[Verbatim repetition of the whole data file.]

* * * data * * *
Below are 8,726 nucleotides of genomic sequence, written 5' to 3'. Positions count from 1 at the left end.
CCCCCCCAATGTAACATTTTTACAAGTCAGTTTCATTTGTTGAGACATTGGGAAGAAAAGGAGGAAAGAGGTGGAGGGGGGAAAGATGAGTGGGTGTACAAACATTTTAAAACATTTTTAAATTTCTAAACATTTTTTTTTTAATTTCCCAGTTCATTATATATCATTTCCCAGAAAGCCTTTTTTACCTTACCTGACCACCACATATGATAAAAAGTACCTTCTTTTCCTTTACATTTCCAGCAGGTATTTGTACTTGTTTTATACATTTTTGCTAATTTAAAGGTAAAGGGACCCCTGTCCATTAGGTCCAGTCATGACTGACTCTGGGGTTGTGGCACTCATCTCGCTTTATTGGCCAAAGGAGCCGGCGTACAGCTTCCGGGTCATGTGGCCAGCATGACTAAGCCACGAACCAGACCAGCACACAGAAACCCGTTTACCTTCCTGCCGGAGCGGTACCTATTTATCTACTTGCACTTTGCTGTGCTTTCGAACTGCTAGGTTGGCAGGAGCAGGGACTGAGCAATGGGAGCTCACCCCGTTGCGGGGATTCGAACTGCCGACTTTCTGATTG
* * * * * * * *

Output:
Below are 8,726 nucleotides of genomic sequence, written 5' to 3'. Positions count from 1 at the left end.
CCCCCCCAATGTAACATTTTTACAAGTCAGTTTCATTTGTTGAGACATTGGGAAGAAAAGGAGGAAAGAGGTGGAGGGGGGAAAGATGAGTGGGTGTACAAACATTTTAAAACATTTTTAAATTTCTAAACATTTTTTTTTTAATTTCCCAGTTCATTATATATCATTTCCCAGAAAGCCTTTTTTACCTTACCTGACCACCACATATGATAAAAAGTACCTTCTTTTCCTTTACATTTCCAGCAGGTATTTGTACTTGTTTTATACATTTTTGCTAATTTAAAGGTAAAGGGACCCCTGTCCATTAGGTCCAGTCATGACTGACTCTGGGGTTGTGGCACTCATCTCGCTTTATTGGCCAAAGGAGCCGGCGTACAGCTTCCGGGTCATGTGGCCAGCATGACTAAGCCACGAACCAGACCAGCACACAGAAACCCGTTTACCTTCCTGCCGGAGCGGTACCTATTTATCTACTTGCACTTTGCTGTGCTTTCGAACTGCTAGGTTGGCAGGAGCAGGGACTGAGCAATGGGAGCTCACCCCGTTGCGGGGATTCGAACTGCCGACTTTCTGATTG